Reviewed By: Pramod Kerkar, MD, FFARCSI

Drinking alcohol excessively affects a large number of human body parts, including the kidneys. Taking a little alcohol i.e. about one or two drinks and that too during special occasions does not have any serious effect. However, drinking alcohol everyday causes harm to an individual’s health. Even it worsens the condition of kidney problem and can cause kidney pain as well as kidney failure.

Can Drinking Alcohol Cause Kidney Pain?

Below are the following ways in which alcohol is harmful for kidneys and causes kidney pain:

Reduces the Filtration Ability of Kidneys

Kidneys help in the filtration of various harmful substances present in the human blood. However, if human beings consume alcohol regularly, it brings changes in the function performed by kidneys and thereby, reduces their ability of filtering the blood and cause pain in kidneys.

Dehydrates the Body and Affects Kidneys Adversely

Besides this, kidneys perform many other significant jobs, especially; it maintains the appropriate amount/level of water in the body. However, when alcohol dries out or dehydrates one’s body, drying effect may adversely affect regular functions performed by organs and cells, including the functions performed by kidneys and also cause kidney pain.

Causes High Blood Pressure and in turn, affects Kidneys

Consumption of regular alcohol causes high blood pressure and high blood pressure is the prime cause associated with kidney problems leading to kidney pain. You should always keep in your mind that drinking higher than two drinks in one day may increase the chances of high blood pressure.

Causes Liver Disease and Affects Kidneys

Chronic alcohol consumption may even result in liver disease, which further affects the function of kidneys. Blood flow rate to the kidneys remain at a specific level to filter the blood in a well manner. Liver disease further leads to impairment of this balancing act, which results in damages or pain to the kidney.

How Much Amount of Alcohol is Enough?

What Exactly a Single Drink of Alcohol Indicates? When experts of the area talk about single drink, they usually talk about single 12-ounce bottle consisting of beer, 5 ounces or one glass of wine or 1.5 ounces or single shot of hard liquor. By consuming higher than three drinks in one day or higher than seven in one week for women and higher than four drinks in one day or higher than fourteen in a week consumes for men implies heavy drinking. Kidneys of individuals taking too much alcohol have to work relatively very hard than others. Regular heavy drinking doubles the risk related to kidney problems and causes kidney pain.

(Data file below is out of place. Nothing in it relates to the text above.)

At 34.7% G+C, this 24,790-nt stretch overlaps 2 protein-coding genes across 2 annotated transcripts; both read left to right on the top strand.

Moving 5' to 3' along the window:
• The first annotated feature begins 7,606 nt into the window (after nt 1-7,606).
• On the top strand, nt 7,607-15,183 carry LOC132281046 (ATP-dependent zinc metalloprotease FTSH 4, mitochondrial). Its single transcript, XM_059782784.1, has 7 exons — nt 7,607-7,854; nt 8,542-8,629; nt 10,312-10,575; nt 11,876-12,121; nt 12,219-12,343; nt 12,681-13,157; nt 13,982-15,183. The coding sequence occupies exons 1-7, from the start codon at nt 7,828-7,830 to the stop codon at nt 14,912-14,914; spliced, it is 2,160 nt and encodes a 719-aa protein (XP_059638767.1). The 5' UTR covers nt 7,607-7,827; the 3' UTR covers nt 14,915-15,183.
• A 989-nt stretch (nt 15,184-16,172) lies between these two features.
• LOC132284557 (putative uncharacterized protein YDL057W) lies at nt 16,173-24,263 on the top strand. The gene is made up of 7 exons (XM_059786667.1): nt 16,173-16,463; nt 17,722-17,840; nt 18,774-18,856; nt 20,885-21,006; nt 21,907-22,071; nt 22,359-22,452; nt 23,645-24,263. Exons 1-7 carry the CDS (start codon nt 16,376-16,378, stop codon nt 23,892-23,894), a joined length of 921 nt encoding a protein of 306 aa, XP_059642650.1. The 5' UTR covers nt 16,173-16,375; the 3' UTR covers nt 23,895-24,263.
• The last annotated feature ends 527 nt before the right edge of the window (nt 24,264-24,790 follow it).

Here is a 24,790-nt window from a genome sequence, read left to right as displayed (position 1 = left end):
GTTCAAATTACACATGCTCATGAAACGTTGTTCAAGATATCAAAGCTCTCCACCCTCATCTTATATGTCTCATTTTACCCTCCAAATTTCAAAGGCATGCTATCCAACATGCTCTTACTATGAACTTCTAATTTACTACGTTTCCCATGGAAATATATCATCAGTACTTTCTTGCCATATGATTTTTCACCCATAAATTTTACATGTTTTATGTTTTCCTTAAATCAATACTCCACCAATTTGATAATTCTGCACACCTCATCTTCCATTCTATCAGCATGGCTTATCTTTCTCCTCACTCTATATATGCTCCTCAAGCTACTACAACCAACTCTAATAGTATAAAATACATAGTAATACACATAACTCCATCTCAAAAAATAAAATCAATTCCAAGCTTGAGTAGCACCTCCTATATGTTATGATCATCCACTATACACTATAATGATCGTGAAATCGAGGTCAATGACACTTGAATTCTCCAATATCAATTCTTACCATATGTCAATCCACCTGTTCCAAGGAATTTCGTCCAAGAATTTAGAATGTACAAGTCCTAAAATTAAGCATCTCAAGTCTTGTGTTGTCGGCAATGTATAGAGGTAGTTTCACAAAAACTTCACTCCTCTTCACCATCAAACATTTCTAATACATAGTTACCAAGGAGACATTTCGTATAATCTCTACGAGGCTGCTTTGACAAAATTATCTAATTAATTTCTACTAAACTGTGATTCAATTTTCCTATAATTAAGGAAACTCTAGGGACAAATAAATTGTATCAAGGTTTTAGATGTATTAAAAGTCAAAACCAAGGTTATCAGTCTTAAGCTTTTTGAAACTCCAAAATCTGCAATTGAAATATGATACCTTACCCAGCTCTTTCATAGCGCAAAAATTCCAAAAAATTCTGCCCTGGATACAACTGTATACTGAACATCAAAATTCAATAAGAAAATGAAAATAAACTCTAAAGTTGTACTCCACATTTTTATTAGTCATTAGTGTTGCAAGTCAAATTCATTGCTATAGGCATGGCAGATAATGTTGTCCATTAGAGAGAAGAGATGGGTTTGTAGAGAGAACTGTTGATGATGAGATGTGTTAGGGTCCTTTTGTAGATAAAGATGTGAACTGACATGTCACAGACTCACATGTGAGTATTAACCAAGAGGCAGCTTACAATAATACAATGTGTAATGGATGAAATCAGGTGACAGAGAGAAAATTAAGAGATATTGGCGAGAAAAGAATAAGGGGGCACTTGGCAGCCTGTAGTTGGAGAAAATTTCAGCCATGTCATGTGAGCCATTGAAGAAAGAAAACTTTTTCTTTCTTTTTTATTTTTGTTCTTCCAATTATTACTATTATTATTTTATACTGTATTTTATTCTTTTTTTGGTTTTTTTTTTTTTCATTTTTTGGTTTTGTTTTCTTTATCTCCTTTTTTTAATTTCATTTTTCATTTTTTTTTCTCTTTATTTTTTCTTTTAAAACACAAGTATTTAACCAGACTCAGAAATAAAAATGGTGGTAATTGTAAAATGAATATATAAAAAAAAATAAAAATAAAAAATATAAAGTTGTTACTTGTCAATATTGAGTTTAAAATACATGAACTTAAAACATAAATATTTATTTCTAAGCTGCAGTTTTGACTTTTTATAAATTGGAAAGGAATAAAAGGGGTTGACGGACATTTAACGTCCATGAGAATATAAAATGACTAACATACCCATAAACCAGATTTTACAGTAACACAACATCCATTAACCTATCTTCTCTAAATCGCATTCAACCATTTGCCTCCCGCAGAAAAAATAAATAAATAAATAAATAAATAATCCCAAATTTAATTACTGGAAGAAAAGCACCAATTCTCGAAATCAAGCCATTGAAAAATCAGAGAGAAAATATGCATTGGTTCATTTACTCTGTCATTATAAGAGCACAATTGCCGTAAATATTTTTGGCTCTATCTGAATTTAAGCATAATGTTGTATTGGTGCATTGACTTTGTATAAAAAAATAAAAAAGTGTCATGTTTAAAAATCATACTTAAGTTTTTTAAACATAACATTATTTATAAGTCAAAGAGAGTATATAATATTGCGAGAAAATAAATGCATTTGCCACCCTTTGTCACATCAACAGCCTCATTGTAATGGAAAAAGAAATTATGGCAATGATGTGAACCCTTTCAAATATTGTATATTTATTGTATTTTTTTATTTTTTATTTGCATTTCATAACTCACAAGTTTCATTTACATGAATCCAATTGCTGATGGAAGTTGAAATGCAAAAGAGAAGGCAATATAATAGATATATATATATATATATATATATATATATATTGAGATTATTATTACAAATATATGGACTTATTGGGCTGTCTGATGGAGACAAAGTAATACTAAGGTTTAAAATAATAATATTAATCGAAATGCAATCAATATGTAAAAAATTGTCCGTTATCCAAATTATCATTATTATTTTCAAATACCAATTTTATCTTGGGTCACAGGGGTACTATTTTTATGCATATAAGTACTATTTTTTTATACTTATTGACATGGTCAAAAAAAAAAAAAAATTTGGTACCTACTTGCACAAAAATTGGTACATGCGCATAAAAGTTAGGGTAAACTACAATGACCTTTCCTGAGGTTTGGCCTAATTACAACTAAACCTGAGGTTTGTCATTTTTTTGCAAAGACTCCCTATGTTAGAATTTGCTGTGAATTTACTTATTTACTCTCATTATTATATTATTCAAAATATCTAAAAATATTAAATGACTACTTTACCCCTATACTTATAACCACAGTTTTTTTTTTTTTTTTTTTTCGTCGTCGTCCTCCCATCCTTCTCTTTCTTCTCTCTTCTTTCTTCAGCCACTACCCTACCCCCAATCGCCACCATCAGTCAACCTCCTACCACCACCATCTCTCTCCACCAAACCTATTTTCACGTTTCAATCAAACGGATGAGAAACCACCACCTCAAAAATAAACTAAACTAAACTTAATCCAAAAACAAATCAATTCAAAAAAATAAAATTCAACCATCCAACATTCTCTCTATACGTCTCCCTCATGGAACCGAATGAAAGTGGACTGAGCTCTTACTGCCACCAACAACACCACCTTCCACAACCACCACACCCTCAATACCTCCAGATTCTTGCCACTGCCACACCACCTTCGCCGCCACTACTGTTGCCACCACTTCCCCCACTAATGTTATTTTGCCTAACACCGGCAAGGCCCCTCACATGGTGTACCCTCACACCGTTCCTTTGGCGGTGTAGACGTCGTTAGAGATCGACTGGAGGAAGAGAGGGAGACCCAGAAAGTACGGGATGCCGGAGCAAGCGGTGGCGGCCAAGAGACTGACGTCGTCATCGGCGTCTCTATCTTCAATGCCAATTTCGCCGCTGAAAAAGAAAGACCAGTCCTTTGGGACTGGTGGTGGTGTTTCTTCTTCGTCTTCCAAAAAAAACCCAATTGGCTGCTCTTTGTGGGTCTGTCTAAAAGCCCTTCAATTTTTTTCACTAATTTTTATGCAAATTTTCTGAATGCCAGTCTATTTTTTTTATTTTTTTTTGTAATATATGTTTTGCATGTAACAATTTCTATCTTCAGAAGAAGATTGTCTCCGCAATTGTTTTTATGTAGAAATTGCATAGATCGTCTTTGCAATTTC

Why Binge Drinking is Harmful for People?

Binge drinking i.e. more than 4 to 5 drinks within a period of 2 hours may increase the alcohol presence in the blood of a person to significant dangerous levels. This may result in sudden drop in the functions of kidneys leading to acute kidney injury and pain. When this takes place, doctors perform dialysis until and unless function performed by kidneys of a person returns to its normal condition. Acute injury of kidneys may go away after some time, but in some of the cases, it results in lasting kidney damage.

What to Do for Controlling Alcohol Consumption?

A person should always consult the doctor and makes sure about his/her safety to drink alcohol. Even alcohol intake is safe; you should make sure to have it in moderation. In fact, you should essentially follow a safety guideline i.e. never drink more than one or two drinks in a day. Especially, you should strictly follow this rule if you are conceiving or you are exceeding 65 years age. In this way, you will expect to avoid kidney problems and kidney pain from taking place in the near future.

Therefore, individuals should definitely put a limit on the intake of alcohol in a day and never go for consuming alcohol by exceeding the limits mentioned here.

Pramod Kerkar

Written, Edited or Reviewed By:

, MD,FFARCSI

Pain Assist Inc.

Last Modified On: January 8, 2018

This article does not provide medical advice. See disclaimer

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